Chad Kelly isn’t going to win the Heisman. Florida State will win in Orlando on the opening weekend, and that’s all she wrote.

Dalvin Cook isn’t going to win the Heisman. He’ll get bottled up in one big game against Ole Miss, or Miami, or Clemson to ruin the shot.

Baker Mayfield isn’t going to win the Heisman. Oklahoma’s offense should be phenomenal, but the running game will carry even more of the load. Mayfield isn’t going to be the best offensive player on the team. That’ll be Samaje Perine, and he’s not winning the Heisman, either.

Nick Chubb isn’t going to win the Heisman. He’s not going to be 100% healthy, and he’ll be sharing the load early on.

Josh Rosen isn’t going to win the Heisman. It’s UCLA. No.

Royce Freeman isn’t going to win the Heisman. He might put up tremendous stats, but it’s hard to give Oregon backs too much credit. They’re a product of the offense.

A wide receiver isn’t going to win the Heisman. An Amari Cooper/Larry Fitzgerald type can come close, but no.

A defensive player isn’t going to win the Heisman. This won’t happen unless it’s a guy who does other stuff. Jabrill Peppers might have a cup of coffee on midseason Heisman lists.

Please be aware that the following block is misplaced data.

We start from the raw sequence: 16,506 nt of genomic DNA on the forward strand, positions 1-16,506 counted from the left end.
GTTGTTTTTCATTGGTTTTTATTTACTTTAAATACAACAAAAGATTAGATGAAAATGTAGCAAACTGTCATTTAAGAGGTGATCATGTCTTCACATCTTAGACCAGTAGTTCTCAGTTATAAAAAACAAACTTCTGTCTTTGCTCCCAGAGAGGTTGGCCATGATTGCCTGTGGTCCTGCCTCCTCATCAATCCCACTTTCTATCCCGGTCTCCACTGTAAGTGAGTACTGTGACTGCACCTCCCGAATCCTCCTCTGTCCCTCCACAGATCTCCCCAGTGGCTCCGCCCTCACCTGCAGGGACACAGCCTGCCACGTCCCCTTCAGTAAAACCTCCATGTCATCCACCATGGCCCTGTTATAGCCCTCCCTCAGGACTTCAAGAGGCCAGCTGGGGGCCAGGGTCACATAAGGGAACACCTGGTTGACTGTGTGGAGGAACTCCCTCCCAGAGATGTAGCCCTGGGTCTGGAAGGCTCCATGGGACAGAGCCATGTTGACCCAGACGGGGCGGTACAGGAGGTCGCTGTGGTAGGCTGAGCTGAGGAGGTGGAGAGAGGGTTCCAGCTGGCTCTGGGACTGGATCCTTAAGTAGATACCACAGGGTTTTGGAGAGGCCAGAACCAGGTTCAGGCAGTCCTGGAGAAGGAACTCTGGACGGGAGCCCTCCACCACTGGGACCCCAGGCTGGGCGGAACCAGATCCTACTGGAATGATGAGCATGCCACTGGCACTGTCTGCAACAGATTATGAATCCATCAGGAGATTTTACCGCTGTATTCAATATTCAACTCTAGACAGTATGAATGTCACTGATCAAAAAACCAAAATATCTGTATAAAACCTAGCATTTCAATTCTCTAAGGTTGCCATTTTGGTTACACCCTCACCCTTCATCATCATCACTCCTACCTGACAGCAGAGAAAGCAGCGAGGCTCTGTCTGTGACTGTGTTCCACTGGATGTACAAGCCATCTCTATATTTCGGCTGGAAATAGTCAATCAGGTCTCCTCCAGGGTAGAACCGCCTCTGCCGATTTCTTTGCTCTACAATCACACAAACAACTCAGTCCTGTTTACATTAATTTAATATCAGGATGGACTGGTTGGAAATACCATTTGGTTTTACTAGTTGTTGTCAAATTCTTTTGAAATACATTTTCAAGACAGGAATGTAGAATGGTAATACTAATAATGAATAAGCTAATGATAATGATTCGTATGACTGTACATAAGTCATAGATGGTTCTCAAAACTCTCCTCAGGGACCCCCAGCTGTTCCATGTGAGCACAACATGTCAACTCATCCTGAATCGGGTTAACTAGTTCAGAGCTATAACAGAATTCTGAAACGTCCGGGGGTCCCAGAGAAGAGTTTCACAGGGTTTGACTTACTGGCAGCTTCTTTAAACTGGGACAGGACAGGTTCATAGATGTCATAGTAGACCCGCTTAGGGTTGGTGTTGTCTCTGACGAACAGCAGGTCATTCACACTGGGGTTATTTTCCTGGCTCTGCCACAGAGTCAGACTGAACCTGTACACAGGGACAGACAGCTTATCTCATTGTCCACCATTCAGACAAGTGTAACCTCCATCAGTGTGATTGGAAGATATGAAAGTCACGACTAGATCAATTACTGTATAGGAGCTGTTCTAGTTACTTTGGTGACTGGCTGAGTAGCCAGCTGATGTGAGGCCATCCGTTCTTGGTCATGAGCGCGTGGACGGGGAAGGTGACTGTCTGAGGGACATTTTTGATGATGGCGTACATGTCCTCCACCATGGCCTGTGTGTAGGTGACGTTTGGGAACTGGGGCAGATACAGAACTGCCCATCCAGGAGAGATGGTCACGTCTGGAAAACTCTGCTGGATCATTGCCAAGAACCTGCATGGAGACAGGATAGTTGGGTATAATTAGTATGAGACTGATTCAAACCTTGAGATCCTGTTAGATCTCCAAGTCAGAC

So go ahead and throw a DeShone Kizer onto the Heisman pile. Feel free to include Josh Dobbs, Bo Scarbrough, Seth Russell and Brad Kaaya in the discussion, because – at least historically – you might have a better shot odds-wise of getting it right than going with the favorites.

And then there’s the guy who I think is actually going to get it done.

LSU’s Leonard Fournette didn’t just lead the nation in rushing yards per game, he obliterated Henry, McCaffrey, Cook, Freeman, Elliott, and the rest of the field averaging 163 yards per contest last season – Henry was second, averaging 148. Henry played in three more games and McCaffrey two more, otherwise, Fournette would’ve led the nation in rushing yards with ease.

The runaway midseason Heisman winner – if there was such a thing – he was the big story to start the year. However, he had just one bad game against Alabama on a national stage, and that was it. More importantly: LSU fell off the map.

The three-game November losing streak put the emphasis on Les Miles’ job more than Fournette’s season, even though the latter finished with 1,953 yards and 22 scores averaging 6.5 yards per pop. This year will be different.

This year, LSU – my prediction from January – has the talent to come up with the nation’s best team, and Fournette will be the signature guy.

Henry kicked off his Heisman campaign against Wisconsin last year; Fournette will do the same.

Henry pounded his way to an SEC championship, and even with a slip at Florida or against Alabama, Fournette should, too.

But don’t push all your chips in to the middle of the table just yet, because it almost never, ever works out as planned.

And that’s why we’re so addicted.